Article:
Supreme Court rules in Confrontation Clause case

Supreme Court rules in Confrontation Clause case

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[JURIST] The US Supreme Court [official website; JURIST news archive] on Thursday ruled [opinion, PDF] 5-4 in Bullcoming v. New Mexico that the Confrontation Clause [Cornell LII backgrounders] does not allow laboratory reports containing testimonial certification to be entered into evidence against a defendant without the testimony of the analyst who personally observed the test and certified the report. Donald Bullcoming was arrested for Driving While Intoxicated (DWI). A forensic laboratory report of a machine-generated blood test showed his blood alcohol content (BAC) was above the legal limit. The court reversed the Supreme Court of New Mexico [official website] which allowed the laboratory report, despite holding that it was “testimonial,” because another analyst familiar with the testing device and procedures used, but had neither participated in nor observed the testing, was called to validate the report. The state never asserted that the analyst who conducted the tests was unavailable, but the record showed he was placed on unpaid leave for an undisclosed reason. The majority opinion by Justice Ruth Bader Ginsburg held that the laboratory report depended on live in-court testimony as to its veracity. The other analyst did not satisfy this requirement because he did not take part in the actual testing. The court also noted that this prevented the defense from cross-examining the testing analyst as to why he was placed on unpaid leave. The court also rejected the state’s argument that the laboratory report was not testimonial because it was was merely the results of a machine-generated test. Ginsburg’s opinion held the laboratory report was testimonial under the Court’s holding in Melendez-Diaz v. Massachusetts [JURIST report] because of the certification formalities attending the report. However, Justice Anthony Kennedy argued in the dissenting opinion that the majority makes the “misstep” of extending the holding from Melendez-Diaz, in which there was no one present to testify at trial, to this situation where “a knowledgeable representative of the laboratory was present to testify and to explain the lab’s processes and the details of the report.” He said:

The procedures followed here, but now invalidated by the Court, make live testimony rather than the solemnity of a document the primary reason to credit the laboratory’s scientific results. Unlike Melendez-Diaz, where the jury was asked to credit a laboratory’s findings based solely on documents that were quite plainly affidavits, here the signature, heading, or legend on the document were routine authentication elements for a report that would be assessed and explained by in-court testimony subject to full cross-examination. The only sworn statement at issue was that of the witness who was pre-sent and who testified.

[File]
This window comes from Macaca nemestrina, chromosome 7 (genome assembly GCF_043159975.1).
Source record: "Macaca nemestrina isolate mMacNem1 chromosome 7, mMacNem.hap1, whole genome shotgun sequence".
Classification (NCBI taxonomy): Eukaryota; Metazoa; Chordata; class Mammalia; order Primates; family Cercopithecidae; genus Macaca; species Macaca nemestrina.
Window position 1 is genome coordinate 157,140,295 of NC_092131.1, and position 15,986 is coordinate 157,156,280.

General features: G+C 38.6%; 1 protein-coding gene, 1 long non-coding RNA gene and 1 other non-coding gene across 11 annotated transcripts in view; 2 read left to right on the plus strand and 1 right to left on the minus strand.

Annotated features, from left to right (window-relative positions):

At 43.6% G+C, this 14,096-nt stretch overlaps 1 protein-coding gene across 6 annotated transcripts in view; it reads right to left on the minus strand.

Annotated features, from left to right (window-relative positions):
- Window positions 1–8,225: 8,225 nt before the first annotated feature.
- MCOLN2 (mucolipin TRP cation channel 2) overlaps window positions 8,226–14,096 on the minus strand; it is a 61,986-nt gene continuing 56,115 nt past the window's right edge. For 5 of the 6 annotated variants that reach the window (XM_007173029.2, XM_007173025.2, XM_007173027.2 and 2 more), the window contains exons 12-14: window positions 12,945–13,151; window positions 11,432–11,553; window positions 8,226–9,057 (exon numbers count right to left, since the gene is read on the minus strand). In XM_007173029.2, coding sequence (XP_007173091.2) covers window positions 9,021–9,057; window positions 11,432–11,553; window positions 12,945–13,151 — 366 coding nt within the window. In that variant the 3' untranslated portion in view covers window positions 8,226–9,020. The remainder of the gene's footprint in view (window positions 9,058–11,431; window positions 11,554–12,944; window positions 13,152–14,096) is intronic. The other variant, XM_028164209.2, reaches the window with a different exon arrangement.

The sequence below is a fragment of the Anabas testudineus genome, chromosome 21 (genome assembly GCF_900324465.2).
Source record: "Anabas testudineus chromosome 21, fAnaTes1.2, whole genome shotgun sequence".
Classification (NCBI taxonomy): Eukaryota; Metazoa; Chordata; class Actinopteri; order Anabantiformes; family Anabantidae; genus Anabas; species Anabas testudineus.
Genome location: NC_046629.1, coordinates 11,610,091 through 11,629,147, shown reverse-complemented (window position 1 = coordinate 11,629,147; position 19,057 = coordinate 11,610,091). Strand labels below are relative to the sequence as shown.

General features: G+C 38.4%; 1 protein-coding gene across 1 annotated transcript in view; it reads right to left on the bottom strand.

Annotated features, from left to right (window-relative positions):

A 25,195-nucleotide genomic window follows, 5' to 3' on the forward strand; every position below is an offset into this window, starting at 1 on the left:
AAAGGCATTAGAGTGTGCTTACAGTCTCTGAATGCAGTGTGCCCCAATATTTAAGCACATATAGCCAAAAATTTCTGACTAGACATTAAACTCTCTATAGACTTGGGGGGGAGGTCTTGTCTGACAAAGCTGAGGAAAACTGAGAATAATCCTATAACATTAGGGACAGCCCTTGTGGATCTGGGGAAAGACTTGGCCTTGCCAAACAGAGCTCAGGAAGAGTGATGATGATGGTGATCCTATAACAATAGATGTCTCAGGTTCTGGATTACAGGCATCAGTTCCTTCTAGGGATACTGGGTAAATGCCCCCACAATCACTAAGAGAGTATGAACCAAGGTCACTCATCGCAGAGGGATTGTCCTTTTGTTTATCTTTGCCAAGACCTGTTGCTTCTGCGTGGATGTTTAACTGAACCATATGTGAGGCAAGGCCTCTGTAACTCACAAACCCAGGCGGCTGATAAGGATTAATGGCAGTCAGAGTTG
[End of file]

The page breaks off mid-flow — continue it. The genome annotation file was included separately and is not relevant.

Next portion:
Justice Sonia Sotomayor, with whom Justice Elena Kagan joined, filed a concurring opinion disagreeing with Ginsburg’s holding that lab report was testimonial because of its formalities and because applying the Confrontation Clause to forensic evidence is not an undue burden on the State. Sotomayor argued instead that laboratory reports are testimonial when in addition to formality, they are created with the purpose of use at trial against the defendant.

During oral arguments [transcript, PDF; JURIST report] last March, the justices repeatedly questioned counsel for New Mexico regarding their assertion that there is a difference between an affidavit offered by an analyst, as in Melendez-Diaz, and a purely machine-produced report. Justice Sonia Sotomayor, focusing on the certification of both documents, pressed counsel as to how they could be considered distinguishable, saying, “I’m sorry, could you tell me what that means? Why is it different than the affidavit? It’s certified, and my understanding of the dictionary meaning of certification is that that’s an attestation as to the truth of the statements contained therein. That’s the common definition.” Justice Antonin Scalia, focusing on the fact that the analyst had been placed on leave without pay during the trial, stated perhaps the most important reason why the defendant should have been permitted to cross examine the analyst, “Does the defense know why it was leave without pay? Could the defense have found out in cross-examination that the reason he was leave without pay because he was—had shown himself to be incompetent, and they were in the process of firing him? I don’t know whether that’s true, but wouldn’t that be important to the defense?”